Wednesday, June 3, 2009

Remembering Tiananmen

Remembering Tiananmen
(02:01) Report Reuters Video

Jun. 2 - Wang Dan, a former student activist in China, recalls the crackdown on Tiananmen Square some 20 years ago.

SOUNDBITE: Wang DanDeborah Lutterbeck reports.

Twenty years after Tiananmen
Silence on the square

Outside the Communist Party, memories of the 1989 massacre get hazy

(Source AMONG journalists at a Chinese newspaper, there has been some surprising talk of publishing a story to mark the 20th anniversary on June 3rd and 4th of the massacre of hundreds of Beijing citizens by Chinese soldiers. One journalist even told his colleagues he would be ready to go to jail for doing so. But such bravado, especially if it proves more than rhetoric, is likely to be rare. For many in China the nationwide pro-democracy protests of 1989 and their bloody end have become a muddled and half-forgotten tale.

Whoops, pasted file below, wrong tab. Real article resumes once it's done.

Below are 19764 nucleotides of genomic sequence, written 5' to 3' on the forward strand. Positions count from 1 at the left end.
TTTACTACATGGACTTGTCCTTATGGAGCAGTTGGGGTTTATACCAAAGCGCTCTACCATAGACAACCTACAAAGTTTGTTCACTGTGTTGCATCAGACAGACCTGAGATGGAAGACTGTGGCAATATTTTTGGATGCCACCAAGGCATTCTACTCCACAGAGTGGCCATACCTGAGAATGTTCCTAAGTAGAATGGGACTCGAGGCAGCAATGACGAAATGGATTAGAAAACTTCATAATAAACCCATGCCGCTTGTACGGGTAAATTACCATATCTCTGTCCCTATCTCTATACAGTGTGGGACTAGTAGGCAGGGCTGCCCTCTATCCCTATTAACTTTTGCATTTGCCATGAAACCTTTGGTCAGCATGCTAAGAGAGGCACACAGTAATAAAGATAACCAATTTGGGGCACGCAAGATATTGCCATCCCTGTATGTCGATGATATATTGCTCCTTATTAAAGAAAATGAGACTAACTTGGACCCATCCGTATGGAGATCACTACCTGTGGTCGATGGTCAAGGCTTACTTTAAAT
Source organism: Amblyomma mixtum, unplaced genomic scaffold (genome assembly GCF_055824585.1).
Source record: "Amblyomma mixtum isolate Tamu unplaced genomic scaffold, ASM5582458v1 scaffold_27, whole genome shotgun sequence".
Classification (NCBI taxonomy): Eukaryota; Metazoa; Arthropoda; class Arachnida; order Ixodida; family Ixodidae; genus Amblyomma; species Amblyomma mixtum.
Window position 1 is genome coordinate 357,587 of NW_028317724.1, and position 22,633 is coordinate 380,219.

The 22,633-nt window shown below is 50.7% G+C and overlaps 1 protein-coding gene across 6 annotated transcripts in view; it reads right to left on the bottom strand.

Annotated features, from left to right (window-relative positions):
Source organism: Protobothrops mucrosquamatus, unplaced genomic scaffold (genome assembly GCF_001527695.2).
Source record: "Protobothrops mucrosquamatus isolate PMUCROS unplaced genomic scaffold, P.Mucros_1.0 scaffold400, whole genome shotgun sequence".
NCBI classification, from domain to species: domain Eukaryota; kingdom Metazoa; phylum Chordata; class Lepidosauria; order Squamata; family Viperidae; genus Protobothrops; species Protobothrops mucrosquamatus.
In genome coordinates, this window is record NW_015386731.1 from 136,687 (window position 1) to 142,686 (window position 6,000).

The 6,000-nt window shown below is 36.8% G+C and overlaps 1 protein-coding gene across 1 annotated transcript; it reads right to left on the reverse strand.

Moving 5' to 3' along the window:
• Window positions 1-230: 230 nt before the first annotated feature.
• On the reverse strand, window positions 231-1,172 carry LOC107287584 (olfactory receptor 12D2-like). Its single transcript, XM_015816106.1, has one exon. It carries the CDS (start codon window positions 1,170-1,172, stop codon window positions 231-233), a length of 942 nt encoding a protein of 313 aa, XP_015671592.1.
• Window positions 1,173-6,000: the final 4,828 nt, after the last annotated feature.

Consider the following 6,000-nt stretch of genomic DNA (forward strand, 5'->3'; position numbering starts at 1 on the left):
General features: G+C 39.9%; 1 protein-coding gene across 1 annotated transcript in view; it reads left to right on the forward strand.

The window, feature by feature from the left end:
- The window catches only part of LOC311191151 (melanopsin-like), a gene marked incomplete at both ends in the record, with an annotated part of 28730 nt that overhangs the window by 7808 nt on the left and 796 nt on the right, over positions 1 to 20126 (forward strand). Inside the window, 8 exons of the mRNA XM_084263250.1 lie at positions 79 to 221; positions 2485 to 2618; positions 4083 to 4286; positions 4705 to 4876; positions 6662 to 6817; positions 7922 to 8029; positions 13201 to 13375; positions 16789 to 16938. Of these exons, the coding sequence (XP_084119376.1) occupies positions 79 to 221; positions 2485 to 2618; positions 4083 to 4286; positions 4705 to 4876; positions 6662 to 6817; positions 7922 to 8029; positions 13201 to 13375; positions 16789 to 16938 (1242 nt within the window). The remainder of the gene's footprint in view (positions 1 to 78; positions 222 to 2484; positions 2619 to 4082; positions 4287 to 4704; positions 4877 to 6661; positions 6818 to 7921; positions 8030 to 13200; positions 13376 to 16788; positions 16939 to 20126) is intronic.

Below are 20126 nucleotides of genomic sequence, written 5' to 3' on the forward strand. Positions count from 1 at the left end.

This does not stop the Communist Party worrying about the issue. It fears that the efforts of even a small number of people to keep memories alive could be destabilising. The most senior official to serve jail time for his role in the Tiananmen Square unrest, Bao Tong, has been escorted by security officials from his Beijing home to a scenic spot in central China (far from muttering journalists) where he will spend the anniversary period. Mr Bao agreed to go, says a family member. But in China an invitation from the police can be awkward to refuse. Several other dissidents report heightened police surveillance.

This year’s anniversary has spurred a hardy few to pronounce on the massacre. A Beijing academic, Cui Weiping, told a gathering of intellectuals called to commemorate it that the party’s campaign to deter public discussion of Tiananmen, and public acquiescence to it, had damaged China’s “spirit and morality”. She posted her remarks on her blog.
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